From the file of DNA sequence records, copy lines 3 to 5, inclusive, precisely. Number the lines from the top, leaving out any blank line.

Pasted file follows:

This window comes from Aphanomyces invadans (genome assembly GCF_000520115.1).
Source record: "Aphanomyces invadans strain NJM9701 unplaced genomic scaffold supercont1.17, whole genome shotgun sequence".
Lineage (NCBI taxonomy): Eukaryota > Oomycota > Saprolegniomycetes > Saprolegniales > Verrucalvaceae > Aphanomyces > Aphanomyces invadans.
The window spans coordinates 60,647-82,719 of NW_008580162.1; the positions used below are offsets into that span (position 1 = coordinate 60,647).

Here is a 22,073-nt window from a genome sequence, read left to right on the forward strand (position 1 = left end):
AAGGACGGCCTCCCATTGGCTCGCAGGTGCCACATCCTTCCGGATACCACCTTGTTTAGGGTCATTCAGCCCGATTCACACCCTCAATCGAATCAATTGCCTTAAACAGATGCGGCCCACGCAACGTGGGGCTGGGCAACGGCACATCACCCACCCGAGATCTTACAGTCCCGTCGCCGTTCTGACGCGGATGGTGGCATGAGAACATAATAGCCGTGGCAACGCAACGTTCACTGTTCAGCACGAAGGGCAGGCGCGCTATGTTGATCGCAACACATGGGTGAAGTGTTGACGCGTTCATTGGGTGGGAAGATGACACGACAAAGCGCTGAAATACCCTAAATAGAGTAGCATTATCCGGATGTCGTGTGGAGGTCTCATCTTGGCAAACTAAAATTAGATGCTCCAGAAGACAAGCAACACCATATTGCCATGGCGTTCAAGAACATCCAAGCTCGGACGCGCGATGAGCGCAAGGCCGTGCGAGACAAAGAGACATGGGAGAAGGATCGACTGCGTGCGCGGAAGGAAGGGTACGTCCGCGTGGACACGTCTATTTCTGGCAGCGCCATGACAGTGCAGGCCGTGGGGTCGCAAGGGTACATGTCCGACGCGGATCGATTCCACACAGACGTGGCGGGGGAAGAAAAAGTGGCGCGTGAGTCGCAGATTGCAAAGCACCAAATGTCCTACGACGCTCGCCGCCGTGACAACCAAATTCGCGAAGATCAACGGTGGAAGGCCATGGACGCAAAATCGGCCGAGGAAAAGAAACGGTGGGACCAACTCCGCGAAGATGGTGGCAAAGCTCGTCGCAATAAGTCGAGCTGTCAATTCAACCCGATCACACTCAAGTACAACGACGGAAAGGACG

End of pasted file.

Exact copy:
Lineage (NCBI taxonomy): Eukaryota > Oomycota > Saprolegniomycetes > Saprolegniales > Verrucalvaceae > Aphanomyces > Aphanomyces invadans.
The window spans coordinates 60,647-82,719 of NW_008580162.1; the positions used below are offsets into that span (position 1 = coordinate 60,647).

Here is a 22,073-nt window from a genome sequence, read left to right on the forward strand (position 1 = left end):